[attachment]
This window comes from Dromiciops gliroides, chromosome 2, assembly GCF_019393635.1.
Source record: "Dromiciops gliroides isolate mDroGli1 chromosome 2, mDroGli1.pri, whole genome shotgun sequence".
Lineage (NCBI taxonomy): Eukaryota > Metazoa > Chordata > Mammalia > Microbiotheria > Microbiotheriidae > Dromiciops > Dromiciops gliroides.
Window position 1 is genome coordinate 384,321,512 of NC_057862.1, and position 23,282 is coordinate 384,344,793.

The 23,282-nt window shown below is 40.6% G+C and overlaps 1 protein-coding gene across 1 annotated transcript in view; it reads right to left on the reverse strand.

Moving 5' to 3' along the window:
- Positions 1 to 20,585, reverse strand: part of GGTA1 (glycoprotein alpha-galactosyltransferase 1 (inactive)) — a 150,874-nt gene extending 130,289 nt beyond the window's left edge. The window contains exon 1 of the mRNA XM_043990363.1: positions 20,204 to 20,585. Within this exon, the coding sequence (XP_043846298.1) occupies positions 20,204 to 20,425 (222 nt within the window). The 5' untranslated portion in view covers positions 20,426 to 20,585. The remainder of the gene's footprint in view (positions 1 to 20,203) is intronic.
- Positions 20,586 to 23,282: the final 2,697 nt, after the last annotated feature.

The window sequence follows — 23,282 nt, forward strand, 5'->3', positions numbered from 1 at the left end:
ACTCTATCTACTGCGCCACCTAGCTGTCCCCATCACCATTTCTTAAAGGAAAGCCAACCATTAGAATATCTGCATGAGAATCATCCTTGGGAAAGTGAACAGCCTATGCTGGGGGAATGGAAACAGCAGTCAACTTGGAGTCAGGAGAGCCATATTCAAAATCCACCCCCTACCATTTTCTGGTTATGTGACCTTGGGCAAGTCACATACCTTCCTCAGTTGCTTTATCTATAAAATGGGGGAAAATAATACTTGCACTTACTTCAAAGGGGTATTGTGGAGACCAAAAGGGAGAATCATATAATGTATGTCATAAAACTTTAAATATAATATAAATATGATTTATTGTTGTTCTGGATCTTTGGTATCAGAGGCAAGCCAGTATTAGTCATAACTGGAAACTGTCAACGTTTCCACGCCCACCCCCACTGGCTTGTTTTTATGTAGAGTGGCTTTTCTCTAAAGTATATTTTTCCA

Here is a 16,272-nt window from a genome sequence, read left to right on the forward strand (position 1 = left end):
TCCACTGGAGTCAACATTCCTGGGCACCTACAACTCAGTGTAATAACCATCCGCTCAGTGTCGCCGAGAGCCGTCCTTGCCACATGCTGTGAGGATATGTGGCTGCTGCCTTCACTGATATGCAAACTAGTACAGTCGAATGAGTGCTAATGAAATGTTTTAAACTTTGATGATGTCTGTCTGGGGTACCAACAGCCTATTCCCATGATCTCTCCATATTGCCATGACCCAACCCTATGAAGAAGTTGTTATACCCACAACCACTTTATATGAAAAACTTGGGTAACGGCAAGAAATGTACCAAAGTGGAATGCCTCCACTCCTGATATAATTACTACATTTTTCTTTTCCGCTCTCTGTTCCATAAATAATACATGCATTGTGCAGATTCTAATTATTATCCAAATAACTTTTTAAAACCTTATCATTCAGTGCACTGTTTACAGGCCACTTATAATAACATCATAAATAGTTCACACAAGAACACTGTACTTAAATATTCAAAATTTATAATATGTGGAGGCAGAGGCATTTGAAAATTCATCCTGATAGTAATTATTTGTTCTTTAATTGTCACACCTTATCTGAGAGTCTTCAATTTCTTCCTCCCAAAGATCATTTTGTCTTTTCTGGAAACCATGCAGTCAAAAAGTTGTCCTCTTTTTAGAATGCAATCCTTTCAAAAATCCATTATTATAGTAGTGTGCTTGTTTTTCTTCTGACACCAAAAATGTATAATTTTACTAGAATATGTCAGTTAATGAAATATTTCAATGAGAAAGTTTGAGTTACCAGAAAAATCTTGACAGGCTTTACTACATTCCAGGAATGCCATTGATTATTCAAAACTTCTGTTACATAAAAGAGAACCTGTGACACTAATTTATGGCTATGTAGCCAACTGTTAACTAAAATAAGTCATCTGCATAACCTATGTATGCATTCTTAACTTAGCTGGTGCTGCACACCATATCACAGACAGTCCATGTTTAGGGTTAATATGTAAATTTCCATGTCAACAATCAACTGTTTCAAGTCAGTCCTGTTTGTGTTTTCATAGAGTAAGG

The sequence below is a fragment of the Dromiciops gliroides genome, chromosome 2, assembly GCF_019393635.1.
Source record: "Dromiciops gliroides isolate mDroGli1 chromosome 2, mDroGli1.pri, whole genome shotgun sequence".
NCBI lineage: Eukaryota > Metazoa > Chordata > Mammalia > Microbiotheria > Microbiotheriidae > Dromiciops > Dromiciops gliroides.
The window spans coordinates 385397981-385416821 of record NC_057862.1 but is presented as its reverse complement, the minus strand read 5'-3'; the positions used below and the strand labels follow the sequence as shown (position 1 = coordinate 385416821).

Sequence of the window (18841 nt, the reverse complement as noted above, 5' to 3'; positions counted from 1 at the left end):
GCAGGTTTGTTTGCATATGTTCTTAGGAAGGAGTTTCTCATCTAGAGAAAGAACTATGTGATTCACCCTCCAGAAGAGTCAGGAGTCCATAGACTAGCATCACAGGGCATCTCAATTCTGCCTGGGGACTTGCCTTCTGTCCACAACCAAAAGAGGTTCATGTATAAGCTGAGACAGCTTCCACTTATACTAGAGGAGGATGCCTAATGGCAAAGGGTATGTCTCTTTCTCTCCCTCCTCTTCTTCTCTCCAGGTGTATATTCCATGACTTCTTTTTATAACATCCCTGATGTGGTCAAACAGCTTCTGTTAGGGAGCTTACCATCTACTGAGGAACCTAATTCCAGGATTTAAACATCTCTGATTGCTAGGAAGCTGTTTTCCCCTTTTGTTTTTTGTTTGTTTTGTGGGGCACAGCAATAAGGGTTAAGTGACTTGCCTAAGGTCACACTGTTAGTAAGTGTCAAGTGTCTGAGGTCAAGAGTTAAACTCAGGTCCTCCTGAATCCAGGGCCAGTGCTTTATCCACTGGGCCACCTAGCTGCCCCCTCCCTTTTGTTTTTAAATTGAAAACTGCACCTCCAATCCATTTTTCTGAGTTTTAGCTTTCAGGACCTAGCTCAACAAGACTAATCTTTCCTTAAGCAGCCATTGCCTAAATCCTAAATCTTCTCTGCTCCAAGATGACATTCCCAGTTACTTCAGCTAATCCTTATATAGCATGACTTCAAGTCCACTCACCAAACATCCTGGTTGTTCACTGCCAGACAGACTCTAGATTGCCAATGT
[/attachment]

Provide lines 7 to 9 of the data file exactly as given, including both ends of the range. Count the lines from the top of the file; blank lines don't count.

- Positions 1 to 20,585, reverse strand: part of GGTA1 (glycoprotein alpha-galactosyltransferase 1 (inactive)) — a 150,874-nt gene extending 130,289 nt beyond the window's left edge. The window contains exon 1 of the mRNA XM_043990363.1: positions 20,204 to 20,585. Within this exon, the coding sequence (XP_043846298.1) occupies positions 20,204 to 20,425 (222 nt within the window). The 5' untranslated portion in view covers positions 20,426 to 20,585. The remainder of the gene's footprint in view (positions 1 to 20,203) is intronic.
- Positions 20,586 to 23,282: the final 2,697 nt, after the last annotated feature.

The window sequence follows — 23,282 nt, forward strand, 5'->3', positions numbered from 1 at the left end: